Jane’s Addiction & Nine Inch Nails @ PNC Bank Arts Center

HOLMDEL, NJ—Eighteen years ago Nine Inch Nails took the stage at the first Lollapalooza concert. The man that was the band, Trent Reznor, was riding the wave that Pretty Hate Machine generated, a mix of synth guitar and angst that exploded on the scene. Jane’s Addiction ended that night in 1991 as rain began, to the strains of “Up The Beach” from Nothing’s Shocking, another album that shook the rock world with its weight, its rawness, and a cover that got banned in seven of 10 major record chains. Nine Inch Nails and Jane’s addiction were the vanguard of what the 1990s would be: A bit harder, a little darker, music veered toward the sinister. At least there were still record store chains.

Cut to 2009. NIN and JA together again? This was the show to see at PNC. Trent was calling this the Wave Goodbye tour after announcing on his website that the thing called Nine Inch Nails is done touring for the foreseeable future. Weird, given Trent has been on a creative bender. Where it used to take five years to get new NIN, with With Teeth, Year Zero, and the awesome Ghosts and 2008’s The Slip, this would not seem like the time to stop. The good news is that rock retirements are taken even less seriously as boxing.

The audience at PNC could tell this wasn’t going to be a small production, fog machines came to life and hissed until the stage was obliterated. Hundreds of lights above, a literal wall of lights behind for Trent and the band’s visual and sonic assault. Opening with “Pinion/Wish/Last” from Broken, Trent didn’t play it safe, often going into uncharted territory. The crowd reacted like it was all, well, a really fucking great Nine Inch Nails show. Trent was dead-on with his voice and attitude. The show ended with a sledgehammer trio of “The Hand That Feeds,” “Head Like A Hole,” and quite possibly the most awesomely depressing song Trent ever penned, “Hurt.”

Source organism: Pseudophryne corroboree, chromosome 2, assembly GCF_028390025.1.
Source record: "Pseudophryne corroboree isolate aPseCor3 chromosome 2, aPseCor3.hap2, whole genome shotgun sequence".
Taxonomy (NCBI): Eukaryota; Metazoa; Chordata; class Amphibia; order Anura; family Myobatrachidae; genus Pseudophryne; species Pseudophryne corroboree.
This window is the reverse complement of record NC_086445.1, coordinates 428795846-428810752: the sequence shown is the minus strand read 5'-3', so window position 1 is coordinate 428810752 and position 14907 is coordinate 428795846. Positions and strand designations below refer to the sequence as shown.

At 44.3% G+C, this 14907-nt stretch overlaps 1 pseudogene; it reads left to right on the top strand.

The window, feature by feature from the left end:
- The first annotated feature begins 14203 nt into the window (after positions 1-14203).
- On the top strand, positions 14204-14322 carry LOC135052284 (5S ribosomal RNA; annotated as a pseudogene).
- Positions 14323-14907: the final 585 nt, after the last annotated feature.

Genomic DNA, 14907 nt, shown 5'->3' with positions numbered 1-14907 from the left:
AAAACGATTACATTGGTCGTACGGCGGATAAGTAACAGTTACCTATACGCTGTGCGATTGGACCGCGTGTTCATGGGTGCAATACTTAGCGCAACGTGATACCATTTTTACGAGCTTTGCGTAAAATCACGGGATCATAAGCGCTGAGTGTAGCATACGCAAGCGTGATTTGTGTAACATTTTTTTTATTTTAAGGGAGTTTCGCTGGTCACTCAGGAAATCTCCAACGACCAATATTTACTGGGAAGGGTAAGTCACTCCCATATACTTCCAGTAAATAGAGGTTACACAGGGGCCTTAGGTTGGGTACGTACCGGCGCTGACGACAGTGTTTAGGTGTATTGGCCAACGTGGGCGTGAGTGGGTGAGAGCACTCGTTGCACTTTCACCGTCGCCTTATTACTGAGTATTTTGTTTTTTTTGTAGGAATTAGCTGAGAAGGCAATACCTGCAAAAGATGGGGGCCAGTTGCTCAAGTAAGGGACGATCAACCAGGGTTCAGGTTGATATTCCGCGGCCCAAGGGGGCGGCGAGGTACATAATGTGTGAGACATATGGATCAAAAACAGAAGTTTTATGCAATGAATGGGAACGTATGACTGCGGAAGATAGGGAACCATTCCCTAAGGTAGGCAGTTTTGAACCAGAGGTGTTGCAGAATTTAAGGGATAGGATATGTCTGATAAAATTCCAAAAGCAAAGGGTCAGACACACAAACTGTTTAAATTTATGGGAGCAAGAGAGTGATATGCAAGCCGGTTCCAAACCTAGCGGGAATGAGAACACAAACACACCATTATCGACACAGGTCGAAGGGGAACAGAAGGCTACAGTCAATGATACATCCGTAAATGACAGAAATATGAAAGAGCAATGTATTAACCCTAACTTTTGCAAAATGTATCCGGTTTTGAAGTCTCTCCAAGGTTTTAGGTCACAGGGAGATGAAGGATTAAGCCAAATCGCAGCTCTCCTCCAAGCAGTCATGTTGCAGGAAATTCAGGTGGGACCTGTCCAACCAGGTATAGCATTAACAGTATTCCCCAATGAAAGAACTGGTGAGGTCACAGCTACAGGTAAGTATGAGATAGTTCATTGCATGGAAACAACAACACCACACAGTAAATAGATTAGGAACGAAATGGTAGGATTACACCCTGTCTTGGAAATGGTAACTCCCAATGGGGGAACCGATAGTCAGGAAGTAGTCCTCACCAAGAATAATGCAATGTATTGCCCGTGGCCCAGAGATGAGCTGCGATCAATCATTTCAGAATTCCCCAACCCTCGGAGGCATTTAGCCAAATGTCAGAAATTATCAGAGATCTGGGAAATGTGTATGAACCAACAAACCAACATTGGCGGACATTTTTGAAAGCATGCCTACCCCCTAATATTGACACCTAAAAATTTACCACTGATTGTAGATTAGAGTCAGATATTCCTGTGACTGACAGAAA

Jane’s Addiction didn’t disappoint. Not better and not worse, this is an entirely different band then NIN. Jane’s Addiction was always dark like NIN, but had a lighter, different sense of self. Jane’s was organic rock and roll, in sharp contrast with NIN’s nail-gun rhythms. Perry Ferrell is as unique in his world as Trent is in his, to our enormous benefit. Comparisons on which band was “better” are moot given they are two very different beasts.

A stripped down stage show compared to other JA tours, No dancers trailing Perry around stage this time, a good thing. Great to see the original line-up intact and present. Drummer Stephen Perkins and Bassist Eric Avery were their own machine of a rhythm section, leaving Dave Navarro to spray his guitar on top. Shirtless in blue jeans, dozens of tats, he was the perfect cliché of himself as Rock Guitar God, and it worked, down to the cigarette in the headstock. Perry is still fucking insane, clearly having a good time, remarking how great the crowd was and how he loved the intimacy of the venue. There is very little space between the first rows and the stage at PNC, and Perry grabbed every hand that reached out to him. A greatest hits compilation of a set reminded everyone how great this band was, and can still be. For those at PNC on this gorgeous June evening, it was fun to party like it was 1991.